Lisa Haseldine Lisa Haseldine

Sergei Shoigu out as Russia’s defence minister

Vladimir Putin and former defence minister Sergei Shoigu (Getty Images)

It’s reshuffle time in Moscow and it seems that Sergei Shoigu, who has served as Vladimir Putin’s defence minister for the last 12 years, is out. He’s being replaced with Andrei Belousov, an academic economist who has been advising Putin for 20 years and spent the last four as deputy prime minister. It’s a surprise appointment given Belousov’s lack of military experience. Sergei Lavrov, 74, stays as foreign minister, as does Valery Gerasimov, 68, head of the army.

Rumours had been swirling about the demotion of Shoigu, 68, for some time, especially after one of his deputies and close allies, Timur Ivanov, was last month thrown in jail pending trial for taking bribes. His treatment was seen by some quarters as an attempt by Putin to chip away at Shoigu’s authority. Nevertheless, Shoigu’s confident appearance next to Putin on Red Square for Thursday’s Victory Day parade proved that he was not being completely cut off. He will now become chair of the security council.

But those who promised Putin that conquering Kyiv would take a mere three or four days do seem to be being slowly marginalised. Although the Russian army is now successfully fighting off Ukraine’s troops and doing better on the battlefield – making what they can of the interregnum before US weapons arrive.

Belousov, 65, is a staunch conservative who has long lobbied Putin for the introduction of elements of the planned Soviet economic system into modern Russia’s economy, including the nationalisation of key industries and higher business taxes. But his military thoughts are a mystery and he himself has no military experience. The Kremlin clearly felt the need to explain the rationale behind this appointment of a number-cruncher, saying Belousov’s economic credentials were integral to him being offered the job. ‘Today, the winner on the battlefield is the one who is more open to innovation, more open to implementation as quickly as possible,’ it said. ‘The Ministry of Defence must be absolutely open to innovation, to introduce all advanced ideas, to create conditions for economic competitiveness.’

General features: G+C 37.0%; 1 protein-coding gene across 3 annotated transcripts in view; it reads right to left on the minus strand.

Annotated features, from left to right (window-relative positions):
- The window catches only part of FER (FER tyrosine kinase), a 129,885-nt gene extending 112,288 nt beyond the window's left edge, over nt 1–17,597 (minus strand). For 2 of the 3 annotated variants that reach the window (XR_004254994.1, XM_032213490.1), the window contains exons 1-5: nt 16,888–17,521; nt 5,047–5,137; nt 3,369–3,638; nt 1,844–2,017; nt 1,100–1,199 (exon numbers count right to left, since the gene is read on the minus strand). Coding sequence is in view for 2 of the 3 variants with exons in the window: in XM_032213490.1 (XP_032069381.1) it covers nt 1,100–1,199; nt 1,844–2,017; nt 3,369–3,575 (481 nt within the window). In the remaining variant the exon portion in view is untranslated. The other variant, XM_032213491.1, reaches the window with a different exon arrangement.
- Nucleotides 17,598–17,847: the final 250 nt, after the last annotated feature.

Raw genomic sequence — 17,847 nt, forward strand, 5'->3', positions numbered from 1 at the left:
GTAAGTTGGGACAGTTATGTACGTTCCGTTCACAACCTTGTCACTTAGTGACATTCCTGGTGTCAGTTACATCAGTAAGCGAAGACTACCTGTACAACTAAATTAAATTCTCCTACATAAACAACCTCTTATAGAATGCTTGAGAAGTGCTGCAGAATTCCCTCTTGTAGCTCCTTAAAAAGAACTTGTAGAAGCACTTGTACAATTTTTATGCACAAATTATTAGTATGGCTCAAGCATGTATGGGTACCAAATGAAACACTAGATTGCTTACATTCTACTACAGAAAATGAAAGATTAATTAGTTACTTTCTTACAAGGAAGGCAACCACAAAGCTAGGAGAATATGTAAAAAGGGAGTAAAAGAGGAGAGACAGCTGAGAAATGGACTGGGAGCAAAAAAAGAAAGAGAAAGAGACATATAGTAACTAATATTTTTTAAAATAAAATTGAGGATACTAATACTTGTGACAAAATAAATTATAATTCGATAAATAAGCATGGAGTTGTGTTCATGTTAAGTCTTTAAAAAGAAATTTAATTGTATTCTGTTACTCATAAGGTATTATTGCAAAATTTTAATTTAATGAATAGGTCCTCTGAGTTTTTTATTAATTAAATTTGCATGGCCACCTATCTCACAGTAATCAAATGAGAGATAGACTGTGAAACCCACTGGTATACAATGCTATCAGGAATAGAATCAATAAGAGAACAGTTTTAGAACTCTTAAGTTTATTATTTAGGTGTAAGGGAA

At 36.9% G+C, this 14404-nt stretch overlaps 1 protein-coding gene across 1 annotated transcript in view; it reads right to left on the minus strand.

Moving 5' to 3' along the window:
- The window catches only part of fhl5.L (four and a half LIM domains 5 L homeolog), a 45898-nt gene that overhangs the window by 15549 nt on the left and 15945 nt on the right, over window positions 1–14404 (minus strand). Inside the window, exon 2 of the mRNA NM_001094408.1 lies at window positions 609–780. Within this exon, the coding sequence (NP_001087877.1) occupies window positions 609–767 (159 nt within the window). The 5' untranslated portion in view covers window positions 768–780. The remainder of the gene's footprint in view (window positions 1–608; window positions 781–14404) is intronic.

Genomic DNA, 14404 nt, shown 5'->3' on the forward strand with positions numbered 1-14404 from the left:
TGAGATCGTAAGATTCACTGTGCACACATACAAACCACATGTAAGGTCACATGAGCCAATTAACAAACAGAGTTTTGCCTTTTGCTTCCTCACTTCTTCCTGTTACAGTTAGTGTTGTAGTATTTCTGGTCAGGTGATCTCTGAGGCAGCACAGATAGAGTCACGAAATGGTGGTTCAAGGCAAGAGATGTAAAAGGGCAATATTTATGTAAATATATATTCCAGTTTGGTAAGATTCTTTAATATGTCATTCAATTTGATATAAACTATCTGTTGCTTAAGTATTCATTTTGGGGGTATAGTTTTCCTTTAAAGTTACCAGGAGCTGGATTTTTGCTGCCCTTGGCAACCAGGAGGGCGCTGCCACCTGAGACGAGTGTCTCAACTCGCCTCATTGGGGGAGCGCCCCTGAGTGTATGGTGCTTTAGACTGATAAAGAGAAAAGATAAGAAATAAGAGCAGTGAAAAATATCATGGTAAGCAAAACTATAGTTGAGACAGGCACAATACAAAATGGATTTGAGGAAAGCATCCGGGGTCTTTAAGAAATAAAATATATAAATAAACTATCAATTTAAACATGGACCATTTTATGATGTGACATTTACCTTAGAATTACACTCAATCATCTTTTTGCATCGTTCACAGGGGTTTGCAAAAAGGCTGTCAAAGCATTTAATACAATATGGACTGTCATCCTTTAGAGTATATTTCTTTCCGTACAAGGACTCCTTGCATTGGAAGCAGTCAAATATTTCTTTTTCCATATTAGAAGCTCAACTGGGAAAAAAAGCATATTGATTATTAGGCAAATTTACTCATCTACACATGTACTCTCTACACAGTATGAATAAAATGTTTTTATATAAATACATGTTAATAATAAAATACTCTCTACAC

Some key positions in Putin’s cabinet have remained untouched in the reshuffle. Despite rumours that both prime minister Mikhail Mishustin and foreign minister Sergei Lavrov might be retired or replaced (Lavrov, in particular, has reportedly made his desire to retire known for some time), both have kept their positions. The decision not to replace the 60-year-old Mishustin with a younger candidate in particular suggests Putin, 71, has decided the time has not yet come to anoint a successor. Were anything to happen to incapacitate the Russian president, it is the prime minister who steps up to assume his duties. 

Putin’s proposed new cabinet will now be debated by the upper house of Russia’s parliament tomorrow and Tuesday, although this will largely be considered ceremonial. The Russian president operates by presiding over infighting, setting up his cronies in competition with one another. As the dust settles on this reshuffle, the new power dynamics and factions that arise will be key to how Russia navigates not just the years left of Putin’s rule, but potentially for many years afterwards too.